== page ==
Tuesday, November 1, 2011

Lego Boba Fett Costume

So, awhile back we were asking my son what he wanted to be for Halloween. Well, he's been really into Lego's lately, so of course he wanted to be a Lego Guy. Now, my wife and I both have theatre degrees so we're like, "Um, ok, yeah! We can do that!" At first he wanted to be Amset Ra from the Pharaoh's Quest series. I was a little nervous because of the nemes (his hat), but soon he changed his mind to Lego Boba Fett. This, I thought, was doable. Here is the result.

I thought it would be fun to go through the process and put it up here for anyone who's interested. There some other Lego Boba Fett costumes out there that I referenced for inspiration, but most of the design is my own.

I took a lot of measurements before I got started and then more along the way. I don't know all the costume terms for these so I made up my own so I would know what they were. Here's what I ended up with. Of course they'll be different for everyone.

shoulder to shoulder-11
collar to waist - 12
waist width - 10
t-shirt collar - 15
profile width - 8
arm hole 13
thigh - 8
ankle to knee - 9
thigh front width- 5
Thigh side width - 6
full leg front minus belt strip(1.5) - 18.5
Full leg side minus belt strip(1.5) - 21
Rear thigh - 9.5
lego foot height 4
lego foot length from ankle - 7.5
head- 20 around, 8 tall

I used cardboard that I had laying around for everything except for the helmet, hands and parts of the legs. I used patterns on plain printer paper for all the pieces, then traced them out on the cardboard because I didn't have another way to keep them square. I used acrylic paint for everything then brushed a layer of Mod Podge to give it a glossy, plastic look.

I started with the body. I used duct tape to put everything together. The back of the neck is just cut and we bend the cardboard to go around his neck.

It has an duct tape hinged panel in the back to put it on with. The tabs are duct tape on both sides with adhesive velcro to keep it closed.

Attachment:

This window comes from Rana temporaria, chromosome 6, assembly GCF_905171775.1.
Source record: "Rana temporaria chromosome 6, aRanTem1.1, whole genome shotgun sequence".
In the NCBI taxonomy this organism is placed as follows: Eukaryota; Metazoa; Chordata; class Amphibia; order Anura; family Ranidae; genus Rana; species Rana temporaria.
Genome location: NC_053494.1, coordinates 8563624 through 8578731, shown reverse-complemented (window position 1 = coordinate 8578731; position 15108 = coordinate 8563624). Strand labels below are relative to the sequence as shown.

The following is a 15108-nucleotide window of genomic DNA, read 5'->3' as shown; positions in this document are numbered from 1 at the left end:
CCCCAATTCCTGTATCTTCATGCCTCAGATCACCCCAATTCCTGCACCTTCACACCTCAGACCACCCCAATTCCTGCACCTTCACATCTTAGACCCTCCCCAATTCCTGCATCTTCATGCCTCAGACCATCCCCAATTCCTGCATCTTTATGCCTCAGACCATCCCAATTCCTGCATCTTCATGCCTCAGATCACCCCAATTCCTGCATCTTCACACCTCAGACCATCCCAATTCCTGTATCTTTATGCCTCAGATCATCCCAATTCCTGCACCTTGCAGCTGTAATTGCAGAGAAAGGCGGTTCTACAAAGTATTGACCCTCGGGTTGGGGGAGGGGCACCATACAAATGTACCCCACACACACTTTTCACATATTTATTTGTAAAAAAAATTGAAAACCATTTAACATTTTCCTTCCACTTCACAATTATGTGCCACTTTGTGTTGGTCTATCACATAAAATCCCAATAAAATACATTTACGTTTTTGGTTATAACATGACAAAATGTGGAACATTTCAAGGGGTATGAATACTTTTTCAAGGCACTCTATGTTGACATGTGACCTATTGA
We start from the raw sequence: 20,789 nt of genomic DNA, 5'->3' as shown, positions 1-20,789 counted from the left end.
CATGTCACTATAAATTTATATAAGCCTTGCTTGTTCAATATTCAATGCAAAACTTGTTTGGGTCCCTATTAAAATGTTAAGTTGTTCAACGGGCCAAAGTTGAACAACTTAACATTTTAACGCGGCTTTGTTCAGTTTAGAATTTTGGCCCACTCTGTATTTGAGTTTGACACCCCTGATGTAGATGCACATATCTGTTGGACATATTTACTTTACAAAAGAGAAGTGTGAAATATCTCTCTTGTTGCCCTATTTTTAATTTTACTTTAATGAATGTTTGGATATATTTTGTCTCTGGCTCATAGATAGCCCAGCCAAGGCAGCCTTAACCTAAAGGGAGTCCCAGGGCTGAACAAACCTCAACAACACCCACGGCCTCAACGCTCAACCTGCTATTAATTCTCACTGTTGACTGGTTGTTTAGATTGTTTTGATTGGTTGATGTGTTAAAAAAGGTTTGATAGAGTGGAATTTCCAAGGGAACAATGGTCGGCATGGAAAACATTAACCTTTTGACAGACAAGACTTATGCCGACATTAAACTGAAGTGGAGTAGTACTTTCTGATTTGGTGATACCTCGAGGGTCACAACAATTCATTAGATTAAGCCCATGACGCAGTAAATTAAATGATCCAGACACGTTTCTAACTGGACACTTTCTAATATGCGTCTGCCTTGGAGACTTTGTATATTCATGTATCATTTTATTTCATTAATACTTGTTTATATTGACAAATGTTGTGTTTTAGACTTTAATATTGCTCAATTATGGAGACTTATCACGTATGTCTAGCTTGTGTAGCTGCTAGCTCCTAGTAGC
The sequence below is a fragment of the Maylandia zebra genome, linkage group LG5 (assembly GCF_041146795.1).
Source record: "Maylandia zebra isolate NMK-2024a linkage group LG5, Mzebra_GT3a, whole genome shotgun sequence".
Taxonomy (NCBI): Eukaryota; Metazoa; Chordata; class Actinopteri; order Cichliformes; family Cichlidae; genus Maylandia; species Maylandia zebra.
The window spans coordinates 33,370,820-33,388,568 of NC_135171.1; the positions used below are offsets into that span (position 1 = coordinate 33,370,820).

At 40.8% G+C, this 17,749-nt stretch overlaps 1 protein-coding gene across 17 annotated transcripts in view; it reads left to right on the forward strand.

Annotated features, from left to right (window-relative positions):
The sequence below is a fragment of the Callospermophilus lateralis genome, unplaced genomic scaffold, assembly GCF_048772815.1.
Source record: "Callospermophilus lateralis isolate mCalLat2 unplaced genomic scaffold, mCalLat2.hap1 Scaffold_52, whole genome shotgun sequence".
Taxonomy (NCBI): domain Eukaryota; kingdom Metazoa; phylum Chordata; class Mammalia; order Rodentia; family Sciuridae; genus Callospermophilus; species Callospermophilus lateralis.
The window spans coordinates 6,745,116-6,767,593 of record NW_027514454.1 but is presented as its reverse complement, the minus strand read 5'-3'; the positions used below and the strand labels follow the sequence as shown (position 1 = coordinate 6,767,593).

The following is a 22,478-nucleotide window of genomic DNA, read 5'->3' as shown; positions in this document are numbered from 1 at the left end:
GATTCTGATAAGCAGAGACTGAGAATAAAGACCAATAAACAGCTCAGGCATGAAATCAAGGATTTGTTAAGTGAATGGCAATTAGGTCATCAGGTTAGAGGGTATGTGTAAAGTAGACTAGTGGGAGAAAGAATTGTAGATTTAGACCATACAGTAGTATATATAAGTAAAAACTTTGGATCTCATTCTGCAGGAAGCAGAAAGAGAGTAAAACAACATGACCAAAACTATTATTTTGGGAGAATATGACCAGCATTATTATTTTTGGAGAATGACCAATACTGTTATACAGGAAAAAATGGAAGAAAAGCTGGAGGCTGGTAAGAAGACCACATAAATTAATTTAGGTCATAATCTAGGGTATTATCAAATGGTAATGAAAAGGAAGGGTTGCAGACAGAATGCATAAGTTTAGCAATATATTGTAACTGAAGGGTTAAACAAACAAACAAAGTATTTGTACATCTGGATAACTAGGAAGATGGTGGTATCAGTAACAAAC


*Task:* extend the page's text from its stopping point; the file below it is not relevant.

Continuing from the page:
Next I started on the helmet. Craft foam was way too expensive, so I just went to the hardware store and bought a sheet of insulation foam for about $10. It's not as fine as the craft foam, but actually worked better than I thought it would.

I measured my son's head and added an inch to make sure he it wouldn't be too tight. I just took a fabric measuring tape and mad a roughly even oval on the foam, marked out the top, bottom, left and right, then hand drew the curves like connecting the dots. I added about 1.5 to 2 inches to this and made another rough oval around that. I used a hacksaw blade to cut out the foam. I ended up with 8 layers, which way too tall so I took it down to 7, the top being an uncut round piece. Before I glued it together, I checked the rings on my son's head to see where his eyes would fall. As luck would have it, they fell perfectly on the fourth layer. I cut the mouth and eye layers before I glued it together. I'm sure there better glues to use out there, but I just ended up using wood glue. I applied the glue and put a stack of yearbooks on top to press it down as it dried overnight.

The one regret I had with this was that there is a thin plastic cover on both sides of the sheet that I should have removed before gluing it together. When I started filing it down, I was left with a bunch of it sticking out, which I had to cut off after. It never fully came off so it makes the layers more visible.

I used files to shave the helmet down. I did in stages make sure it was even. Then I started shaving down and evening out the sides.

As I started painting it, I realized that the eye slot went further back than I originally thought, so I cut that back. It immediately looked more like Boba Fett instead of the Black Knight.

I also carved the outline of the antenna piece into the right side of Boba's helmet.